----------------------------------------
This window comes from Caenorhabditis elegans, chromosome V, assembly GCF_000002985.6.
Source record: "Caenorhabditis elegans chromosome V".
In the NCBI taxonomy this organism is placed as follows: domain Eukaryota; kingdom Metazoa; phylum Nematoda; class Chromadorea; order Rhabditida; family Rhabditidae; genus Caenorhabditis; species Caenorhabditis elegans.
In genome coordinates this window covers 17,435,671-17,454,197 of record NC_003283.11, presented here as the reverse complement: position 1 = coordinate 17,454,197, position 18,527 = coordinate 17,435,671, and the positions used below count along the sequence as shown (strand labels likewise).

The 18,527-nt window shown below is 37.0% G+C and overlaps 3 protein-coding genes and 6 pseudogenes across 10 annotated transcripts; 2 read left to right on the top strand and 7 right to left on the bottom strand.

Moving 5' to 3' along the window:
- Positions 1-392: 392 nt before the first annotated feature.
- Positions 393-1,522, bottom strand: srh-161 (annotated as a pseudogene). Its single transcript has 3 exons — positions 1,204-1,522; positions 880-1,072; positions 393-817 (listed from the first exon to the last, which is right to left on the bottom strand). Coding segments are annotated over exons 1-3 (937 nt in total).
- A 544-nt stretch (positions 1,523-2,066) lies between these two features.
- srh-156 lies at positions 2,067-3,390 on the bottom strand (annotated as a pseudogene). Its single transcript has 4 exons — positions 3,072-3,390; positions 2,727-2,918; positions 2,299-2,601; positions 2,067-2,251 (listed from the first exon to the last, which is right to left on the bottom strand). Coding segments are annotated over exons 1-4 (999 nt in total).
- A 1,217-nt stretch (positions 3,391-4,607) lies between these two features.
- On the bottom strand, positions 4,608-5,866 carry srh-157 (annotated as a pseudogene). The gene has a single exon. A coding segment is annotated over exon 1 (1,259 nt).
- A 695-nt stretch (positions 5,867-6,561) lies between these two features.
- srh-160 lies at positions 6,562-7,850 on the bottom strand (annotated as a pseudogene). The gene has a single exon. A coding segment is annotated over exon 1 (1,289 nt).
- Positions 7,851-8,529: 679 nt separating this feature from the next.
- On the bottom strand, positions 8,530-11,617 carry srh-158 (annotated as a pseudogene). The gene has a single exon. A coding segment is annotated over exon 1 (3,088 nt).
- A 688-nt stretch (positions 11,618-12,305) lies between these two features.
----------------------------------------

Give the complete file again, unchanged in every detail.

This window comes from Caenorhabditis elegans, chromosome V, assembly GCF_000002985.6.
Source record: "Caenorhabditis elegans chromosome V".
In the NCBI taxonomy this organism is placed as follows: domain Eukaryota; kingdom Metazoa; phylum Nematoda; class Chromadorea; order Rhabditida; family Rhabditidae; genus Caenorhabditis; species Caenorhabditis elegans.
In genome coordinates this window covers 17,435,671-17,454,197 of record NC_003283.11, presented here as the reverse complement: position 1 = coordinate 17,454,197, position 18,527 = coordinate 17,435,671, and the positions used below count along the sequence as shown (strand labels likewise).

The 18,527-nt window shown below is 37.0% G+C and overlaps 3 protein-coding genes and 6 pseudogenes across 10 annotated transcripts; 2 read left to right on the top strand and 7 right to left on the bottom strand.

Moving 5' to 3' along the window:
- Positions 1-392: 392 nt before the first annotated feature.
- Positions 393-1,522, bottom strand: srh-161 (annotated as a pseudogene). Its single transcript has 3 exons — positions 1,204-1,522; positions 880-1,072; positions 393-817 (listed from the first exon to the last, which is right to left on the bottom strand). Coding segments are annotated over exons 1-3 (937 nt in total).
- A 544-nt stretch (positions 1,523-2,066) lies between these two features.
- srh-156 lies at positions 2,067-3,390 on the bottom strand (annotated as a pseudogene). Its single transcript has 4 exons — positions 3,072-3,390; positions 2,727-2,918; positions 2,299-2,601; positions 2,067-2,251 (listed from the first exon to the last, which is right to left on the bottom strand). Coding segments are annotated over exons 1-4 (999 nt in total).
- A 1,217-nt stretch (positions 3,391-4,607) lies between these two features.
- On the bottom strand, positions 4,608-5,866 carry srh-157 (annotated as a pseudogene). The gene has a single exon. A coding segment is annotated over exon 1 (1,259 nt).
- A 695-nt stretch (positions 5,867-6,561) lies between these two features.
- srh-160 lies at positions 6,562-7,850 on the bottom strand (annotated as a pseudogene). The gene has a single exon. A coding segment is annotated over exon 1 (1,289 nt).
- Positions 7,851-8,529: 679 nt separating this feature from the next.
- On the bottom strand, positions 8,530-11,617 carry srh-158 (annotated as a pseudogene). The gene has a single exon. A coding segment is annotated over exon 1 (3,088 nt).
- A 688-nt stretch (positions 11,618-12,305) lies between these two features.